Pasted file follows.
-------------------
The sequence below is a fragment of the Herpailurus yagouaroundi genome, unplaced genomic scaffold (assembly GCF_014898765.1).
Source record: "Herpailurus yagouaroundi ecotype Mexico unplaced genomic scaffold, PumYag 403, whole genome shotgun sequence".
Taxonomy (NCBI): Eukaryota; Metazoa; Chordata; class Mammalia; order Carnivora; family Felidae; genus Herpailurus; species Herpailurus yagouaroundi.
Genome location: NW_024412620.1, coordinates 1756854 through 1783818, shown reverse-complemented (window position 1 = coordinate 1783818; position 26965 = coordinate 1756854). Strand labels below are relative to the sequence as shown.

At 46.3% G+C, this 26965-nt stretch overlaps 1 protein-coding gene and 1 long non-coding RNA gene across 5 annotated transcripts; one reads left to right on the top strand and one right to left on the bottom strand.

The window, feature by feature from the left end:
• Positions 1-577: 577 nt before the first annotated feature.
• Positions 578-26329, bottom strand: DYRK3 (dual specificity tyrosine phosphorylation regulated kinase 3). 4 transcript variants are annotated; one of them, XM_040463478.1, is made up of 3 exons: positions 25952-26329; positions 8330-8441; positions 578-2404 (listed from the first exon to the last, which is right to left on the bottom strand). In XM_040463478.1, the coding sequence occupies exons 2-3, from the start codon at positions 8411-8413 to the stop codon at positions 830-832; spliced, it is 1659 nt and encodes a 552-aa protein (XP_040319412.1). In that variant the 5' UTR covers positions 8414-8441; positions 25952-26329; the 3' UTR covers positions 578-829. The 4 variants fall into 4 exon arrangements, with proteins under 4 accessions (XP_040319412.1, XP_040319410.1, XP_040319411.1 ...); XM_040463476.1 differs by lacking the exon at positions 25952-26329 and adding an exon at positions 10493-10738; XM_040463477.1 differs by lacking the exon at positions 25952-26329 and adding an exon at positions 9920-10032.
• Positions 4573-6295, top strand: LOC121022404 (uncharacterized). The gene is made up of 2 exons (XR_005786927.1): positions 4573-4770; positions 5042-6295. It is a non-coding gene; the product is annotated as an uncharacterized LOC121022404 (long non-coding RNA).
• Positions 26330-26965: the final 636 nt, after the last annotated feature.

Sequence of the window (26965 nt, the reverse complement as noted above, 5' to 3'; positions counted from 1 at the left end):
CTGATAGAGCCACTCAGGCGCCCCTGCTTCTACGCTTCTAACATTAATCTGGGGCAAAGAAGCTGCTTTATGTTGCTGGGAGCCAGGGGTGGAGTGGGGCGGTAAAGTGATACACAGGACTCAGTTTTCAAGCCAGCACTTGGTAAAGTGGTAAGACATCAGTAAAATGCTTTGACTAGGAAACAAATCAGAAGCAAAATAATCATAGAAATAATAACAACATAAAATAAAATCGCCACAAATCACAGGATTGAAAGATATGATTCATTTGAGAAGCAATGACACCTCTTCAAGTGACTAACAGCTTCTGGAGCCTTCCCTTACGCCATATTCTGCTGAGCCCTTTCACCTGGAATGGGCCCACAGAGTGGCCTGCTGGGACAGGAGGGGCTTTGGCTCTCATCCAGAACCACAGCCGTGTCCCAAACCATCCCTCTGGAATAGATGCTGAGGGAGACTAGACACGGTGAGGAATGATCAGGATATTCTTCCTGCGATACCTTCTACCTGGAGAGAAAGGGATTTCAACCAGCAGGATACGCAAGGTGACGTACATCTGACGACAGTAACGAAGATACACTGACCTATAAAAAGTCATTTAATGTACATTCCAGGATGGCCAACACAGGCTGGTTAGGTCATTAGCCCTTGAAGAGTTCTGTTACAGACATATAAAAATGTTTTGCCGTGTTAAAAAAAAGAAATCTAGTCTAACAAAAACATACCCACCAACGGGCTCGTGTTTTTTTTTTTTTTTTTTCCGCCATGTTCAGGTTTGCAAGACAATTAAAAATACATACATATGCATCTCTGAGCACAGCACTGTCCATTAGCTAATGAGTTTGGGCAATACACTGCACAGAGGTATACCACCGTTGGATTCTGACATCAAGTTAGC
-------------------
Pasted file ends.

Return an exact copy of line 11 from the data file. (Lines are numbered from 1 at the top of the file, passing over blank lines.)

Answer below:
Sequence of the window (26965 nt, the reverse complement as noted above, 5' to 3'; positions counted from 1 at the left end):